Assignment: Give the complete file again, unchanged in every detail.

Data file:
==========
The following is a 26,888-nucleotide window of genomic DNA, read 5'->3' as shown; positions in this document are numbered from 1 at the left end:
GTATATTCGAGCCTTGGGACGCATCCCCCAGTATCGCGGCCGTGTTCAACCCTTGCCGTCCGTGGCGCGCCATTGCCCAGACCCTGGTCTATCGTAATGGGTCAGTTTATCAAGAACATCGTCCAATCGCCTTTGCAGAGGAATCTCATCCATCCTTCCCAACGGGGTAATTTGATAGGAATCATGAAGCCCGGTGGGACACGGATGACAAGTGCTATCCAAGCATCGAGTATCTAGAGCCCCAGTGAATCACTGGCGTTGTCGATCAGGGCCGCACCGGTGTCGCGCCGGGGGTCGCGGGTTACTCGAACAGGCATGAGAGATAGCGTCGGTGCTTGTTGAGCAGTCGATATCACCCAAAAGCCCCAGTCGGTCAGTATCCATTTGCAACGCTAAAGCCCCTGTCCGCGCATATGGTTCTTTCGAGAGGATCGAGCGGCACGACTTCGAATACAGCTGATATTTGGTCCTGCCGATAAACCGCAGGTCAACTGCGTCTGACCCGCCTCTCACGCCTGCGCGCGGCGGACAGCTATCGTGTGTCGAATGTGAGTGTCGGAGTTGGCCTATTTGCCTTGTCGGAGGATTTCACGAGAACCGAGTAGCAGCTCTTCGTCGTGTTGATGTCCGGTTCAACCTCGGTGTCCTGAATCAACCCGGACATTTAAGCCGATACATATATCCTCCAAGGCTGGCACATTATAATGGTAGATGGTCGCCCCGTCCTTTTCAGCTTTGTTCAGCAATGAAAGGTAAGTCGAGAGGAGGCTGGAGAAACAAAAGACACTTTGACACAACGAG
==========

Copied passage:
The following is a 26,888-nucleotide window of genomic DNA, read 5'->3' as shown; positions in this document are numbered from 1 at the left end:
GTATATTCGAGCCTTGGGACGCATCCCCCAGTATCGCGGCCGTGTTCAACCCTTGCCGTCCGTGGCGCGCCATTGCCCAGACCCTGGTCTATCGTAATGGGTCAGTTTATCAAGAACATCGTCCAATCGCCTTTGCAGAGGAATCTCATCCATCCTTCCCAACGGGGTAATTTGATAGGAATCATGAAGCCCGGTGGGACACGGATGACAAGTGCTATCCAAGCATCGAGTATCTAGAGCCCCAGTGAATCACTGGCGTTGTCGATCAGGGCCGCACCGGTGTCGCGCCGGGGGTCGCGGGTTACTCGAACAGGCATGAGAGATAGCGTCGGTGCTTGTTGAGCAGTCGATATCACCCAAAAGCCCCAGTCGGTCAGTATCCATTTGCAACGCTAAAGCCCCTGTCCGCGCATATGGTTCTTTCGAGAGGATCGAGCGGCACGACTTCGAATACAGCTGATATTTGGTCCTGCCGATAAACCGCAGGTCAACTGCGTCTGACCCGCCTCTCACGCCTGCGCGCGGCGGACAGCTATCGTGTGTCGAATGTGAGTGTCGGAGTTGGCCTATTTGCCTTGTCGGAGGATTTCACGAGAACCGAGTAGCAGCTCTTCGTCGTGTTGATGTCCGGTTCAACCTCGGTGTCCTGAATCAACCCGGACATTTAAGCCGATACATATATCCTCCAAGGCTGGCACATTATAATGGTAGATGGTCGCCCCGTCCTTTTCAGCTTTGTTCAGCAATGAAAGGTAAGTCGAGAGGAGGCTGGAGAAACAAAAGACACTTTGACACAACGAG